It was Christmas morning at the Cheney house when I was three or four, the earliest one I remember. I was the first to wake. I padded down the long hall out to the living room, socks drooping at my ankles, and stared, dumbstruck, at the gifts blinking and bright under the tree. I curled up on the sofa and waited. I had slept in a navy leotard that snapped at the crotch, a big red daisy on the front. My ponytails were in disparate stages of loosening themselves from their rubber bands. I just sat and stared and waited. An eternity.
My sister, Kathi, 11 years older, came out first in a blue flannel shirt over pajama bottoms. Her long, blonde hair fell smooth and shiny in her eyes. She laughed when she saw me, her blue eyes wide. “You’re just waiting here? You haven’t opened anything?”
At four years old I had the distinct sense there would have been a loss in opening a present alone. I wanted the tribal experience, the validation of those around me in the giving and the receiving. Well, at four, in the receiving. No one besides my nanny, Harvey, was teaching me manners, but I sensed the emptiness, the irreverence, of opening a gift alone.
Kathi took a huge box from under the tree and brought it to me on the sofa. Bright desert light poured in the eastern windows, setting the orange curtains aflame. We were alone in the sunlit room, the tree fat and bosomy, a big wrapped box between us. An electric blue Cookie Monster was in that box.
At 6, my dad gave me a wind-up jewelry box with a spinning ballerina. At At 7, a signed 8 x 10 of glossy Donny Osmond. I was madly in love with Donny Osmond. When I was 8, a yellow skateboard with red urethane wheels. My dad was a particular man, a sensitive man who spoke minimally and listened well— the qualities of a considerate gift giver.
“You love your father more because he has money,” my mother liked to say, mistaking thoughtfulness for bribery. She repeated it to her friends. I knew this because, when I was 9 or 10, the daughter of a family friend made the same accusation verbatim, “You just love your dad because he has money.” Those words wounded me, because they revealed how little she knew about my life with my mother.
The Christmas I was ten my father bought me an outfit, a tealight satin tunic with a mandarin collar, a peasant skirt the same color, a thin, stretchy gold belt that hooked together behind gold buckle. Kathi worked at Lord Latigo Leather in Old Scottsdale, and gave me a tiny heart shaped purse on a long cord. My father took my picture in the outfit, as I stood in the carport in new roller skates. I was never beautifully dressed. It felt awkward. I put my fingers in my ears and made a face as he snapped the picture.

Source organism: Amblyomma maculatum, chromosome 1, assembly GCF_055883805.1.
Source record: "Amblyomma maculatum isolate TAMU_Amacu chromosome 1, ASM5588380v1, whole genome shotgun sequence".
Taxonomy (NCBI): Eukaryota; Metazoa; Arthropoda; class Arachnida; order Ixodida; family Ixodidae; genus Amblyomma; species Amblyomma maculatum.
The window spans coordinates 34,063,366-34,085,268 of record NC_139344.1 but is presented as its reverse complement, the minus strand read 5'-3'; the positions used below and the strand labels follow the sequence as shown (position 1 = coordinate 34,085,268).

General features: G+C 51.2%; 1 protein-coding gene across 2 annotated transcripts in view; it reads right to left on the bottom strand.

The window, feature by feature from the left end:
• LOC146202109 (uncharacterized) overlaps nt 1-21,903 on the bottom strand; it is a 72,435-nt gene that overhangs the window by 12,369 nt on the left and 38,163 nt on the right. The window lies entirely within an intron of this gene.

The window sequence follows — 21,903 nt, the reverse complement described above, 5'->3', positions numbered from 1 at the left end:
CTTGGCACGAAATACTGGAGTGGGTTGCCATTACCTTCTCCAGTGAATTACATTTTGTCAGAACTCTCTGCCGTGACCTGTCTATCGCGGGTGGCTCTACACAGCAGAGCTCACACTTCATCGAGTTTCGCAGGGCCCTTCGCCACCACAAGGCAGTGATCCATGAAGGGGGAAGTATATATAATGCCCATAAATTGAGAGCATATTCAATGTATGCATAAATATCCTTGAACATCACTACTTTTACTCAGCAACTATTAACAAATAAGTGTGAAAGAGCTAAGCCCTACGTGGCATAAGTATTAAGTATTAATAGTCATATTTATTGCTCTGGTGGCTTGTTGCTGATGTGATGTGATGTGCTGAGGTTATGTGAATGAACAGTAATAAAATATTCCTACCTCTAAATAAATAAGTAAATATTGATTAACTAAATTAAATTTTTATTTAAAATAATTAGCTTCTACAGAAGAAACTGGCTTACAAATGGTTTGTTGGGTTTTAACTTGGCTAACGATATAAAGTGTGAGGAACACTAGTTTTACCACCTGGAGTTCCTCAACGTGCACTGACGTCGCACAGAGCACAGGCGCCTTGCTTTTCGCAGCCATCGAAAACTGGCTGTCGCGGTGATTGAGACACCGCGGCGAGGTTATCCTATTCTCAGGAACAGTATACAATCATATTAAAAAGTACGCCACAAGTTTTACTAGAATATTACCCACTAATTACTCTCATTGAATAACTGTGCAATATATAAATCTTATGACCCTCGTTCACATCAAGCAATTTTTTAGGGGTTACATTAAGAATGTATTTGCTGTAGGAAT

As I fell asleep Christmas night, every Christmas night that I remember, my father would sit on the edge of the bed to tuck me in and ask, “Did you have a good Christmas, Mis?”
“Yes, Dad,” I always said, embarrassed by the question. Did he mean the presents, or the day, or did I know he loved me? I was never sure. For my father, Christmas was the litmus test of his parenting, the yearly culmination of his thoughtfulness, his attention to detail, his joy in his children. He wanted to know if I noticed.
The leather purse, soft as rose petals and almost as small, was lost in the crinkly mountain of wrapping paper. After Christmas, the satin outfit was swallowed into the tall wicker baskets of laundry that stood sentry in corners at my mother’s—pillars of stale, sour clothes that were never sorted, never washed. That Christmas day was the only time I ever wore it.
-Excerpted from my memoir of childhood abuse, depression and spiritual awakening.
We were not a Christian family. My childhood theology of Christmas was built exclusively upon the lyrics to “Silent Night” and “The Little Drummer Boy”: on a silent night, a boy showed up without a gift, so he played a drum solo for yon mother and child.
Now, as a Catholic, in the recollected, spiritual years, Christmas is about the Creator of the Universe assuming the vulnerability of an infant. Susceptible to all the sufferings of this earthly world, to quote the hymn from Cameroon, “he came down that we may have love.”
Some years, maybe this one, it’s about shopping and gift wrapping, worrying if there’s enough money for presents and then worrying if I needlessly overspent on presents. There is cookie baking which gives me the same pleasure as chewing broken glass.
Our son begrudgingly goes to Mass with us, because he’s a rule-following first born who loves his mother. Our daughter, a Pastafarian, won’t go. She stays home and sneaks the Flying Spaghetti Monster into the nativity scene. When I hide him, my daughter finds him and sneaks him back. This is our tradition.
In the movie, “The Nativity Story,” (which I like very much for its heretical portrayal of the Virgin Mary experiencing pain in childbirth—in the Catholic interpretation, we are taught that for Mary, labor and delivery was as much a strain as opening a jar of olives), anyway, in the film, a grizzled, old shepherd approaches Mary and the teeny, weeny, new baby Jesus. Weather beaten and grimy as the sheep he tends, the shepherd hesitates when he gets close. Mary lifts the baby towards the shepherd and assures him, “He came for all mankind.”
He came down for the shepherds, Jew and Gentile, tax collectors, prostitutes and Pastafarians. He came down even for the heathens, like our little family in 1973, sitting godless in the glow of an over-tinseled tree, presents surging out from under the branches like hot magma.
For my dad, listening, sympathizing, withholding judgment, sacrificing for his children and gift-saturated Christmases were all expressions of his paternal love and care. Teresa of Avila wrote, “It is love alone that gives worth to all things.” So, Merry Heathen Christmas if you must, so long as there is love.